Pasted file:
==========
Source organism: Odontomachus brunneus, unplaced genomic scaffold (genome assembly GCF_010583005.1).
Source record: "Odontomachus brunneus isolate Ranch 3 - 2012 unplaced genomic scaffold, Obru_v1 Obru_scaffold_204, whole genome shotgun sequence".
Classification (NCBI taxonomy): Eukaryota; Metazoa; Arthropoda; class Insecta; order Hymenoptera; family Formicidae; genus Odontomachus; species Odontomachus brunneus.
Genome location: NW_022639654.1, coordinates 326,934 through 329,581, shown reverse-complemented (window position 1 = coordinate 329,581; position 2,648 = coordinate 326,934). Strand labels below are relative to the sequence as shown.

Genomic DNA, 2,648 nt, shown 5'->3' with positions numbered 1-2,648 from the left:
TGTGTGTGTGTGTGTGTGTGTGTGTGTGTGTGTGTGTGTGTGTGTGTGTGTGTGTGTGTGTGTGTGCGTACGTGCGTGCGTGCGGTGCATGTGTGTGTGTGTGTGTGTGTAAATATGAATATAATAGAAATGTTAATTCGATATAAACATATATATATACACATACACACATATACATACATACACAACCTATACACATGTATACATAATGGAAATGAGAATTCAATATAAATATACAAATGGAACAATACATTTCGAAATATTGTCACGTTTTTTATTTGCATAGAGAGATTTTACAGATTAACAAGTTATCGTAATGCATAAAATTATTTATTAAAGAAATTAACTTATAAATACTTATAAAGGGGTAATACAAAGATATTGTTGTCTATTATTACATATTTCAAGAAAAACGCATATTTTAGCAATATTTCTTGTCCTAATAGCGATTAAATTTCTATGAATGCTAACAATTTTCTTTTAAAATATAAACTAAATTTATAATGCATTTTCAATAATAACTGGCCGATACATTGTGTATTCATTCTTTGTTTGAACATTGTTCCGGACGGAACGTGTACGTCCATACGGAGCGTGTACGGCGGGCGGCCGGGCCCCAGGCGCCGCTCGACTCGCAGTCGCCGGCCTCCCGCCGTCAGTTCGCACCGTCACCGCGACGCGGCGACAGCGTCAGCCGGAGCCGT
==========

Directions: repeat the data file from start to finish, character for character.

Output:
Source organism: Odontomachus brunneus, unplaced genomic scaffold (genome assembly GCF_010583005.1).
Source record: "Odontomachus brunneus isolate Ranch 3 - 2012 unplaced genomic scaffold, Obru_v1 Obru_scaffold_204, whole genome shotgun sequence".
Classification (NCBI taxonomy): Eukaryota; Metazoa; Arthropoda; class Insecta; order Hymenoptera; family Formicidae; genus Odontomachus; species Odontomachus brunneus.
Genome location: NW_022639654.1, coordinates 326,934 through 329,581, shown reverse-complemented (window position 1 = coordinate 329,581; position 2,648 = coordinate 326,934). Strand labels below are relative to the sequence as shown.

Genomic DNA, 2,648 nt, shown 5'->3' with positions numbered 1-2,648 from the left:
TGTGTGTGTGTGTGTGTGTGTGTGTGTGTGTGTGTGTGTGTGTGTGTGTGTGTGTGTGTGTGTGTGCGTACGTGCGTGCGTGCGGTGCATGTGTGTGTGTGTGTGTGTGTAAATATGAATATAATAGAAATGTTAATTCGATATAAACATATATATATACACATACACACATATACATACATACACAACCTATACACATGTATACATAATGGAAATGAGAATTCAATATAAATATACAAATGGAACAATACATTTCGAAATATTGTCACGTTTTTTATTTGCATAGAGAGATTTTACAGATTAACAAGTTATCGTAATGCATAAAATTATTTATTAAAGAAATTAACTTATAAATACTTATAAAGGGGTAATACAAAGATATTGTTGTCTATTATTACATATTTCAAGAAAAACGCATATTTTAGCAATATTTCTTGTCCTAATAGCGATTAAATTTCTATGAATGCTAACAATTTTCTTTTAAAATATAAACTAAATTTATAATGCATTTTCAATAATAACTGGCCGATACATTGTGTATTCATTCTTTGTTTGAACATTGTTCCGGACGGAACGTGTACGTCCATACGGAGCGTGTACGGCGGGCGGCCGGGCCCCAGGCGCCGCTCGACTCGCAGTCGCCGGCCTCCCGCCGTCAGTTCGCACCGTCACCGCGACGCGGCGACAGCGTCAGCCGGAGCCGT